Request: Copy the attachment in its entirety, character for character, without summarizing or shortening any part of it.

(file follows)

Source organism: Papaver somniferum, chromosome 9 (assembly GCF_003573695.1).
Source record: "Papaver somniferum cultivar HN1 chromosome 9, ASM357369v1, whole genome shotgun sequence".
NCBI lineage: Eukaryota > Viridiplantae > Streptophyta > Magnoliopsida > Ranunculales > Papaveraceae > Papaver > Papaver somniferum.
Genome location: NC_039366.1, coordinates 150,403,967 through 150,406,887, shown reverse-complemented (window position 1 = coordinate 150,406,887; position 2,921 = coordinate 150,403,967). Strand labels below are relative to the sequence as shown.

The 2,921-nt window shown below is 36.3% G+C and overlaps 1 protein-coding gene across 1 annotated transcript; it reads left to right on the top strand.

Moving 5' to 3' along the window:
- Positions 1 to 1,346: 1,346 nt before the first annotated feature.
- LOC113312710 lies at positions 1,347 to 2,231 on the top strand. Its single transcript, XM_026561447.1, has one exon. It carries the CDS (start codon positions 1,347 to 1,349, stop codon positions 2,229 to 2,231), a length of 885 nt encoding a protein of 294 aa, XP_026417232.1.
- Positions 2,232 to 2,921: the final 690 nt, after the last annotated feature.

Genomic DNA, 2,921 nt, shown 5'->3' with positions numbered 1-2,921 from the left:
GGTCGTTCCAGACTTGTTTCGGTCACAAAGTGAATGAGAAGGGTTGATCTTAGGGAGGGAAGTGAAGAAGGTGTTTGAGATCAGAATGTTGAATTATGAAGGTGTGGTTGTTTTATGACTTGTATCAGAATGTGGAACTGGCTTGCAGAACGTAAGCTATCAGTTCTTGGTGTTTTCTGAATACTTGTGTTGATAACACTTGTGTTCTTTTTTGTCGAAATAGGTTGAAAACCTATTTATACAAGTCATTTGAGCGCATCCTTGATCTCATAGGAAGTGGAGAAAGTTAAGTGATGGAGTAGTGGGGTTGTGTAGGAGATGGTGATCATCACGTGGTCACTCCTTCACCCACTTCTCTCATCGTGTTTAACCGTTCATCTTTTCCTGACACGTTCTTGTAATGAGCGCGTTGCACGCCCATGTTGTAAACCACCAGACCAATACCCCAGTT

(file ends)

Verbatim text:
Source organism: Papaver somniferum, chromosome 9 (assembly GCF_003573695.1).
Source record: "Papaver somniferum cultivar HN1 chromosome 9, ASM357369v1, whole genome shotgun sequence".
NCBI lineage: Eukaryota > Viridiplantae > Streptophyta > Magnoliopsida > Ranunculales > Papaveraceae > Papaver > Papaver somniferum.
Genome location: NC_039366.1, coordinates 150,403,967 through 150,406,887, shown reverse-complemented (window position 1 = coordinate 150,406,887; position 2,921 = coordinate 150,403,967). Strand labels below are relative to the sequence as shown.

The 2,921-nt window shown below is 36.3% G+C and overlaps 1 protein-coding gene across 1 annotated transcript; it reads left to right on the top strand.

Moving 5' to 3' along the window:
- Positions 1 to 1,346: 1,346 nt before the first annotated feature.
- LOC113312710 lies at positions 1,347 to 2,231 on the top strand. Its single transcript, XM_026561447.1, has one exon. It carries the CDS (start codon positions 1,347 to 1,349, stop codon positions 2,229 to 2,231), a length of 885 nt encoding a protein of 294 aa, XP_026417232.1.
- Positions 2,232 to 2,921: the final 690 nt, after the last annotated feature.

Genomic DNA, 2,921 nt, shown 5'->3' with positions numbered 1-2,921 from the left:
GGTCGTTCCAGACTTGTTTCGGTCACAAAGTGAATGAGAAGGGTTGATCTTAGGGAGGGAAGTGAAGAAGGTGTTTGAGATCAGAATGTTGAATTATGAAGGTGTGGTTGTTTTATGACTTGTATCAGAATGTGGAACTGGCTTGCAGAACGTAAGCTATCAGTTCTTGGTGTTTTCTGAATACTTGTGTTGATAACACTTGTGTTCTTTTTTGTCGAAATAGGTTGAAAACCTATTTATACAAGTCATTTGAGCGCATCCTTGATCTCATAGGAAGTGGAGAAAGTTAAGTGATGGAGTAGTGGGGTTGTGTAGGAGATGGTGATCATCACGTGGTCACTCCTTCACCCACTTCTCTCATCGTGTTTAACCGTTCATCTTTTCCTGACACGTTCTTGTAATGAGCGCGTTGCACGCCCATGTTGTAAACCACCAGACCAATACCCCAGTT